Validity was assessed using the following criteria: controlled design; volume of detail regarding intervention; evidence of pre-post training evaluation; timing and standardisation of evaluation measurements; level of measurement (self report, observed practitioner behaviour and patient outcome); and method of analysis. Three reviewers independently assessed validity.

Data extraction

Three reviewers independently extracted data using a standard form.

Methods of synthesis

A narrative synthesis was conducted, with additional information provided in a table.

Results of the review

Five studies (152 participants) were included in the review: one controlled pre-post intervention study; one controlled post-intervention only study; two uncontrolled pre-post intervention studies; and one cohort post-only intervention study.

All five studies reported positive effects of interventions. Evidence from two studies (13 participants) suggested that targeted training for qualified clinicians could improve performance and patient outcomes. Two studies in students (physiotherapy and speech and language therapy) reported small statistically significant benefits of interventions that consisted of additional teaching aimed at communication. A third study in physiotherapy students showed some beneficial effects, but the statistical significance was unclear.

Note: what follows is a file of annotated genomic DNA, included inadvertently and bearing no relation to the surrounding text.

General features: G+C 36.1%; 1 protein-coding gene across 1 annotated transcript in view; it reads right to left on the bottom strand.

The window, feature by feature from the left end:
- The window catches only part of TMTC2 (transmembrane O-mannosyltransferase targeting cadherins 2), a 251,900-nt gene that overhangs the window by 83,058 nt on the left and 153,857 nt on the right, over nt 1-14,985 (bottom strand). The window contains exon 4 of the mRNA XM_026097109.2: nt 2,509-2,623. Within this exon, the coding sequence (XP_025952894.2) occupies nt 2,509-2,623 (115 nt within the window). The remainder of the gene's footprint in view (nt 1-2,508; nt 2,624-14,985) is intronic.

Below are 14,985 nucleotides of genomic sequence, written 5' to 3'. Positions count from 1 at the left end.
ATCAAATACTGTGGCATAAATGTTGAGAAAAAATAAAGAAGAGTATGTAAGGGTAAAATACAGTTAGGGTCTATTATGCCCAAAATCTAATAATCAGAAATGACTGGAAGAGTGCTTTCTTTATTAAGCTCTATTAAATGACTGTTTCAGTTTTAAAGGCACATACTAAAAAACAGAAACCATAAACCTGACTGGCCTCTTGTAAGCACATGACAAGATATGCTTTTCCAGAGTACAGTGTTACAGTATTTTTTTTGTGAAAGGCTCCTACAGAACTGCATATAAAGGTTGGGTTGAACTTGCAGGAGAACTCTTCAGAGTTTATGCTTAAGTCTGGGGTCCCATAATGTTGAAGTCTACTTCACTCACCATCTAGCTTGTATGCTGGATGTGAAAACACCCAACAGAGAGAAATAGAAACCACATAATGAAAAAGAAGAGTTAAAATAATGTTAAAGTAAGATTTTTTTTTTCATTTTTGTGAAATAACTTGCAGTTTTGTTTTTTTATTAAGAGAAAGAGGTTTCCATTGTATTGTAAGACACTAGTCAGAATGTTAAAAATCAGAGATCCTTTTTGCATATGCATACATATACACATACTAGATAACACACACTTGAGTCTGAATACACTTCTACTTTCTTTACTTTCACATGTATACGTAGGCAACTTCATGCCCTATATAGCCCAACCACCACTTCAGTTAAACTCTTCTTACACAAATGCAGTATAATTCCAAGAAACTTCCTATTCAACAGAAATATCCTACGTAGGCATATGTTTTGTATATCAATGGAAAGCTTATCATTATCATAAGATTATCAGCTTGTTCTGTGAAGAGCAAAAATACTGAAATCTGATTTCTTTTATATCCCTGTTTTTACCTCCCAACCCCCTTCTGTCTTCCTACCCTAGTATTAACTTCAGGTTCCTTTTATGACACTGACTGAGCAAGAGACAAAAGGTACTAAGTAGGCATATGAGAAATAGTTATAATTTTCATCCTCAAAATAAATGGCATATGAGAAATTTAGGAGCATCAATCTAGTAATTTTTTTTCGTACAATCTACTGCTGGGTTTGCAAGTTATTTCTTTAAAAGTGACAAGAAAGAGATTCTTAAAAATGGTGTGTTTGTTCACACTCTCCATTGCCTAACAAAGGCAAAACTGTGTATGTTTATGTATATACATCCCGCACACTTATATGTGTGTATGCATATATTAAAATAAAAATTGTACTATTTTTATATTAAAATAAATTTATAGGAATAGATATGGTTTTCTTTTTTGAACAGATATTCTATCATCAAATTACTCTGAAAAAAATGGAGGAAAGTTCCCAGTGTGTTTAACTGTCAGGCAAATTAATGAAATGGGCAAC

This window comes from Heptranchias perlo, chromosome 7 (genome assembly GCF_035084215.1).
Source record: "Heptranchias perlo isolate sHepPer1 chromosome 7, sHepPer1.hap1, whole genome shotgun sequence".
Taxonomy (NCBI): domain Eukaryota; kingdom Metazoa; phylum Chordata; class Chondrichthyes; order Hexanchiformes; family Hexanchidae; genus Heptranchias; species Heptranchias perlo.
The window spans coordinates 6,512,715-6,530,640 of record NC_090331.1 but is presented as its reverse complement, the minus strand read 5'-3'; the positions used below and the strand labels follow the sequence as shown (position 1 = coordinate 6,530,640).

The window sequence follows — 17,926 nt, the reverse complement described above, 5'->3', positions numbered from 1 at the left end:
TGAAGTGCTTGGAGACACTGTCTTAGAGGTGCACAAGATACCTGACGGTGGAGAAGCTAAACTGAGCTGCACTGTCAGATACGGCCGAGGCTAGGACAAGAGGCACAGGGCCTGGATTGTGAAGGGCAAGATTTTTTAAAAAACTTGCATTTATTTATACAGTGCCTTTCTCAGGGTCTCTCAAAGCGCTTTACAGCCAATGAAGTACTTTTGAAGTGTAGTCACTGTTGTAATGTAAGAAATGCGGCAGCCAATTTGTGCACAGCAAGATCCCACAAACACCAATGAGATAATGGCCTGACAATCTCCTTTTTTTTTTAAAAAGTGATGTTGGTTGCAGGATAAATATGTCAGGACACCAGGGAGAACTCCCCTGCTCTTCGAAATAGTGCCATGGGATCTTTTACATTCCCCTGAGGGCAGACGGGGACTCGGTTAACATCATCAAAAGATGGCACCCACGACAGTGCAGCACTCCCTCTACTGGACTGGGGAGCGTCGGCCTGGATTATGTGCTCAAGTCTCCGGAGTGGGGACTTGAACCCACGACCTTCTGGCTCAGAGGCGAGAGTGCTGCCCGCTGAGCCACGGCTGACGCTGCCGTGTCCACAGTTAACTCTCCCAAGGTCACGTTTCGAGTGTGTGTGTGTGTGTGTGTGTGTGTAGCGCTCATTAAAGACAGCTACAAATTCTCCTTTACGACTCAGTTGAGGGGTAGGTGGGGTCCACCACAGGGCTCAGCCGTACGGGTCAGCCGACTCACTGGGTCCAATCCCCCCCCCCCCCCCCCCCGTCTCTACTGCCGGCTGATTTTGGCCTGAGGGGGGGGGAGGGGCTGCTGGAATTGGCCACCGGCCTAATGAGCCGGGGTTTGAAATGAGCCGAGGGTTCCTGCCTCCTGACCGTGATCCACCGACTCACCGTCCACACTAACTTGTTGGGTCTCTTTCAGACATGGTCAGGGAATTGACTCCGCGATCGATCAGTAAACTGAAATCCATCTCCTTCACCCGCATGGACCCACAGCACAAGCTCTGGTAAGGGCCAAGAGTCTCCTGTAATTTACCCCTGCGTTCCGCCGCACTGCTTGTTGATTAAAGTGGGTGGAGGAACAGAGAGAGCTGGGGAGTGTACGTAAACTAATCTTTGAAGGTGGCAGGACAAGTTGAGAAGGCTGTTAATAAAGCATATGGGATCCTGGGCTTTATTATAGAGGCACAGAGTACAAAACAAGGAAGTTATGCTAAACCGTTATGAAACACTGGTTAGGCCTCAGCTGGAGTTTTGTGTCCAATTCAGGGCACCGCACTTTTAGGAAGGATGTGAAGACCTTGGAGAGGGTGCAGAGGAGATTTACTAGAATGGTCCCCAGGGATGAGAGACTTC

Authors' conclusions

There was little direct evidence of the effectiveness of communication skills training for allied health professionals. Further empirical and conceptual understanding about allied health professionals' communication practices were required in order to improve the design, delivery and subsequent evaluation of communication training among healthcare workers.

CRD commentary

The review question was clear, although the inclusion criteria were broadly defined. Several relevant sources were searched and some efforts were made to reduce publication bias. The restriction to studies in English may mean some relevant data was missed. Appropriate methods were used to reduce error and bias in assessment of validity and data extraction; it was unclear whether similar methods were used in the selection of studies for inclusion.